Patients with pulmonary hypertension are reported to present with a variety of physical findings reflecting a volume and/or pressure overloaded right ventricle (RV). These include a left parasternal lift, an accentuated pulmonary component of the second heart sound (P2), a pansystolic murmur of tricuspid regurgitation (TR), a diastolic murmur of pulmonary insufficiency and a third or fourth heart sound originating in the RV. In more advanced states patients may manifest jugular venous distension, hepatomegaly and peripheral edema [3]. Numerous studies have described the various findings on physical examination of PH patients but there is no consensus regarding their diagnostic utility [2], [4][6].

Many early studies used phonocardiography to validate the role of the physical examination in the diagnosis pulmonary hypertension. With increased adoption of 2-dimensional and Doppler echocardiography, the phonocardiogram has fallen into disuse. Attempts to improve diagnostic accuracy of non-invasive tools other than echocardiography have included revisiting the phonocardiogram itself as well as acquisition of similar phonocardiographic data through use of electronic stethoscopes and computerized algorithms [7][11]; however the use of such tools is impractical for most clinicians, and most continue to rely on the physical examination itself, even though, to date, the diagnostic utility of the physical examination in determining the presence of PH in a symptomatic patient has not been systematically evaluated.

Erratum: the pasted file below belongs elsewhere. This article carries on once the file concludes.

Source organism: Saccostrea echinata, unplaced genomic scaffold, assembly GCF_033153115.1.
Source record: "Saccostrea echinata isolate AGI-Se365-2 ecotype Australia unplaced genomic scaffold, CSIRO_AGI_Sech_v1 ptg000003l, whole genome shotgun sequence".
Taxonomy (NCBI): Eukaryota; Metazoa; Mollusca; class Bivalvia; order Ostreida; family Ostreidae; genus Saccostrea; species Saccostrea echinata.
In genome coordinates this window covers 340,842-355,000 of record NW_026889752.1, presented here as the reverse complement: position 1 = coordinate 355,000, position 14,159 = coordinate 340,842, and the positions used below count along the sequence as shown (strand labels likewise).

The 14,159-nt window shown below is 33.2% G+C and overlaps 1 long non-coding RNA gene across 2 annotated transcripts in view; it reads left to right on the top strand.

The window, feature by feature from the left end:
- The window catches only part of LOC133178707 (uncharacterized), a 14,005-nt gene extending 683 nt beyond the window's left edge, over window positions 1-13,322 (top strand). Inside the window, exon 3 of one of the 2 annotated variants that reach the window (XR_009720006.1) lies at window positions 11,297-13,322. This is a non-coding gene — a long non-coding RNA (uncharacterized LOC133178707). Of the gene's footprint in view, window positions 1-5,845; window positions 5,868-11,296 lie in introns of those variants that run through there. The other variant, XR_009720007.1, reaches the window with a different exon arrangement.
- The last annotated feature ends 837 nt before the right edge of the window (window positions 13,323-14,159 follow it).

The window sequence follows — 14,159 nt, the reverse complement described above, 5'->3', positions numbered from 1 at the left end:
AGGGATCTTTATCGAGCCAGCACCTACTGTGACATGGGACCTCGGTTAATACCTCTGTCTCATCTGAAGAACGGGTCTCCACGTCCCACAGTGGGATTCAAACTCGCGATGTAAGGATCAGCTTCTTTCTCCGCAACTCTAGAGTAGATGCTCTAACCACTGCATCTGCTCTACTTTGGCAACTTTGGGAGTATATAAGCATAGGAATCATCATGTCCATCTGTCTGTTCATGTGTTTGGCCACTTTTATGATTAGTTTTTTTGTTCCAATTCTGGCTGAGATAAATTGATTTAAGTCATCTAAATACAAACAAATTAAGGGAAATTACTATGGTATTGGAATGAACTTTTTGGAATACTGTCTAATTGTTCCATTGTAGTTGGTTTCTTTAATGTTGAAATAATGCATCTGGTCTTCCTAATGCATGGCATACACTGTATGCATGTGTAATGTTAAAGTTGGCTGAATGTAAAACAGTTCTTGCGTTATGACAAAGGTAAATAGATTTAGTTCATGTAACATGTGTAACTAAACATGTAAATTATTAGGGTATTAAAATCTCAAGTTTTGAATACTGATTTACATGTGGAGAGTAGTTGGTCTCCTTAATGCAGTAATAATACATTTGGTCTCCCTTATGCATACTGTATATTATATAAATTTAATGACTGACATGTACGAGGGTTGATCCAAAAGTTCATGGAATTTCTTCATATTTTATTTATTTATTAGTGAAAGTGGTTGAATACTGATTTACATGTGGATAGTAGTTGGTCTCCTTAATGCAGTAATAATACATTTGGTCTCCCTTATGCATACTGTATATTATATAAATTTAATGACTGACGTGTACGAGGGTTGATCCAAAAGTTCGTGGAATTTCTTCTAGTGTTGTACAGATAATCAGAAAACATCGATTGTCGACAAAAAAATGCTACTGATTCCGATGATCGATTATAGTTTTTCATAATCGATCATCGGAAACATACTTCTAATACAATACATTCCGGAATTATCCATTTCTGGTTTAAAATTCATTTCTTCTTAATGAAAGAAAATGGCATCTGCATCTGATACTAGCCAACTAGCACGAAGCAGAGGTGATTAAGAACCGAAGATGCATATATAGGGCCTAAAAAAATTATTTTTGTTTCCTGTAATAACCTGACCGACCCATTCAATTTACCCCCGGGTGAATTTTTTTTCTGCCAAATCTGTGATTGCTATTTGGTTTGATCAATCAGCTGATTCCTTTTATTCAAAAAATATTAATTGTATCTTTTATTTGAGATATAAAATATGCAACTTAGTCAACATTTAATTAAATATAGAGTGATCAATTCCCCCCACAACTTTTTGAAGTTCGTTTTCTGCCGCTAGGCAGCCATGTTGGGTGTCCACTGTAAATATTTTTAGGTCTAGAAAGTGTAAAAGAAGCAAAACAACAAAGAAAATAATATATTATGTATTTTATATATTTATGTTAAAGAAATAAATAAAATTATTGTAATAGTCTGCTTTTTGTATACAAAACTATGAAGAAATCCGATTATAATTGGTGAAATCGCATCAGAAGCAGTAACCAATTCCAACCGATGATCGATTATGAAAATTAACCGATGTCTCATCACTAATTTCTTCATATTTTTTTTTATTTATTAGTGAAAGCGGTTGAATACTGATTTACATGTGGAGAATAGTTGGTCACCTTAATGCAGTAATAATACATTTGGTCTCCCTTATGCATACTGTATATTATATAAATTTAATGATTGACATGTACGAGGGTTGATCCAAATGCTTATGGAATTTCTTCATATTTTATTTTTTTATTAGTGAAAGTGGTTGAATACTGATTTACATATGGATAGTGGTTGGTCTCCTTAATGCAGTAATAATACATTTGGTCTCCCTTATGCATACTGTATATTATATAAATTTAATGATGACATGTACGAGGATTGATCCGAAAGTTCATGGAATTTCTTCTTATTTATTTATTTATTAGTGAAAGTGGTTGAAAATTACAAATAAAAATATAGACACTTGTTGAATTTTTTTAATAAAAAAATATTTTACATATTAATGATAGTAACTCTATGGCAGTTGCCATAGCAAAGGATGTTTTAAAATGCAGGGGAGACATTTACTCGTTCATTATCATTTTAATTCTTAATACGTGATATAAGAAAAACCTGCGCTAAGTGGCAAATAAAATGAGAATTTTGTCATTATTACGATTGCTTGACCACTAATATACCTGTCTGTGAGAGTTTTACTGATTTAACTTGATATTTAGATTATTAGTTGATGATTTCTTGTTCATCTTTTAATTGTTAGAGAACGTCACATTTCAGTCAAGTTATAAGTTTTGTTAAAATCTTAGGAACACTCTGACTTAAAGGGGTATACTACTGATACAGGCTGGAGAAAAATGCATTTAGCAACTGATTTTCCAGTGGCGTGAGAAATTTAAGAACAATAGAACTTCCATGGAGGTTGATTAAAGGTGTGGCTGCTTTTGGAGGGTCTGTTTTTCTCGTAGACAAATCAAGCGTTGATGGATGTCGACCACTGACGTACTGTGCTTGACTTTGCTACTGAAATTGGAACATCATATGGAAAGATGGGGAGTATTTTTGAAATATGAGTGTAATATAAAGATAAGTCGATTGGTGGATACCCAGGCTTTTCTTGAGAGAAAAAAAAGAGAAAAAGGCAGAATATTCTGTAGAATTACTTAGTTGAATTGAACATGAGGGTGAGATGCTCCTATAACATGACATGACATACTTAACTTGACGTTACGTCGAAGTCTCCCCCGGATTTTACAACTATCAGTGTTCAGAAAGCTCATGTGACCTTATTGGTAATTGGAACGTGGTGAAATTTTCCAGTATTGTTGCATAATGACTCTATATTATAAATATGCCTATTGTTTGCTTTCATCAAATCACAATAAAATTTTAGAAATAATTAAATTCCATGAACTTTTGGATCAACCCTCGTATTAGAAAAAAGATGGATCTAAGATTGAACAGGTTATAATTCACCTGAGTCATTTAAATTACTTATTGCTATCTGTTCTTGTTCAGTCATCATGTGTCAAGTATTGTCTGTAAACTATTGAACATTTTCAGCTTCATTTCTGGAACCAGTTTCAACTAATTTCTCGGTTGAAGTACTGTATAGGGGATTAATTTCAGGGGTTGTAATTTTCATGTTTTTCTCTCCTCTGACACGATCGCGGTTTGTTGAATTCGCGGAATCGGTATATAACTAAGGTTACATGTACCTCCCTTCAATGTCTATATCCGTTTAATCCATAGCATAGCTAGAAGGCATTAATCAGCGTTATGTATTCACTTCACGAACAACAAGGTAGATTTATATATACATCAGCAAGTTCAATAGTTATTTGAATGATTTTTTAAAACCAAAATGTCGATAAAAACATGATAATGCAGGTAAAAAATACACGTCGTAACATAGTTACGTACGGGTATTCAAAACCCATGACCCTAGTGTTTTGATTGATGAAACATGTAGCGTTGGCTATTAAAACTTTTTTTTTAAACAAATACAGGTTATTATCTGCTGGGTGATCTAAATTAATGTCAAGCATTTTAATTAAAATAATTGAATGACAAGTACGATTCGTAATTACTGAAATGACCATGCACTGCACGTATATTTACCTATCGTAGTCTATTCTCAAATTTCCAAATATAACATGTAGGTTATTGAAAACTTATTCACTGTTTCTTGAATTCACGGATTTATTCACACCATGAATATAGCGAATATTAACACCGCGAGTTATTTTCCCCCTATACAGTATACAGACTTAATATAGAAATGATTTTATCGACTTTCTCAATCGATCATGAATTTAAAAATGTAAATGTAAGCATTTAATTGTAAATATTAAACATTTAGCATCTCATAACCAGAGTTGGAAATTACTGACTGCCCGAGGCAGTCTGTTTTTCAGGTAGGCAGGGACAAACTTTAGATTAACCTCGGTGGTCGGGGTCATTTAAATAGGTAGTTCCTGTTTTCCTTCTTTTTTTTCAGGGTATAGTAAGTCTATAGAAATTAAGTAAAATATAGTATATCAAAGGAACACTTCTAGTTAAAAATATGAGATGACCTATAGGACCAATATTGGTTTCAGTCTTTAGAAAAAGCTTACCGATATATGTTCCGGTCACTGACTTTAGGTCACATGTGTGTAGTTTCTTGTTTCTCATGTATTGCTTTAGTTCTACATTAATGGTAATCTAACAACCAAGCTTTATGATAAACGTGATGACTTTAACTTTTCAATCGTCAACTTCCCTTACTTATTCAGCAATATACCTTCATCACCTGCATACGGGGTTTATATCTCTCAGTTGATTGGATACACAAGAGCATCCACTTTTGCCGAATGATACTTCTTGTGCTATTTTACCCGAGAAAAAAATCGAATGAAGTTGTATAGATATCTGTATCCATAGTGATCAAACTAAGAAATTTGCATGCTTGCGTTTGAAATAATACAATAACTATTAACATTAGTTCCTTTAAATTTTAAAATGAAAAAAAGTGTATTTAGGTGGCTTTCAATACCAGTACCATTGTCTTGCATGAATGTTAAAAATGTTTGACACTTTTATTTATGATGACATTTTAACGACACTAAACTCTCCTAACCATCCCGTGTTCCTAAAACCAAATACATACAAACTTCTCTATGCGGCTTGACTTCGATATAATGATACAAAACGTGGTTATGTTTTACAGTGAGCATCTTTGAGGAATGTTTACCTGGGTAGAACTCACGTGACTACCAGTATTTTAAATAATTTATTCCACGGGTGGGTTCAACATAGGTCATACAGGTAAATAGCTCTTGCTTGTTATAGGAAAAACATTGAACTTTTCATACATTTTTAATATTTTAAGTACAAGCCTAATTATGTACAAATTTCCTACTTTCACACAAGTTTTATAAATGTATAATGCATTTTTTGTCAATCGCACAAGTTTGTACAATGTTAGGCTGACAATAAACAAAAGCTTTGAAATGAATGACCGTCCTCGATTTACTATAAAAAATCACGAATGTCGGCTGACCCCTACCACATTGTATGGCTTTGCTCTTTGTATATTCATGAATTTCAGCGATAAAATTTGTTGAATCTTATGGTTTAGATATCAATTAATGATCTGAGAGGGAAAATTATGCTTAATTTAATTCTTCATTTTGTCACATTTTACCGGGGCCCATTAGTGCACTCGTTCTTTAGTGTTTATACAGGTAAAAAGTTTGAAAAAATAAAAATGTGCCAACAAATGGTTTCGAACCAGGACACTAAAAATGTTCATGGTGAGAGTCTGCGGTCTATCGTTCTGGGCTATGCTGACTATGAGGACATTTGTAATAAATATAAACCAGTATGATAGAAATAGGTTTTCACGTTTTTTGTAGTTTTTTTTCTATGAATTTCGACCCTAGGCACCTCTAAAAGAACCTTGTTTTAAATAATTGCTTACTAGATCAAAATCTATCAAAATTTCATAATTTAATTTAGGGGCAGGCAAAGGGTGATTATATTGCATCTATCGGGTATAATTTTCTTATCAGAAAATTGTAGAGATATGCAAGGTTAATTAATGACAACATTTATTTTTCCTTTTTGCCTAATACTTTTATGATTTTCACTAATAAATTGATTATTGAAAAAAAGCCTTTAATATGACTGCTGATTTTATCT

Our purpose was to evaluate the diagnostic utility of the physical examination in PH through literature review and empirical study. We systematically reviewed and appraised the published literature on the physical examination in PH. In addition we prospectively assessed the diagnostic utility of the various physical signs of PH described in the literature by correlation with results of right heart catheterization (RHC). (A description of physical examination techniques used to evaluate for pulmonary hypertension can be found in the appendix.) We also evaluated the potential impact of differences in observer experience (specialist vs generalist) on the detection of findings on physical examination.


Systematic review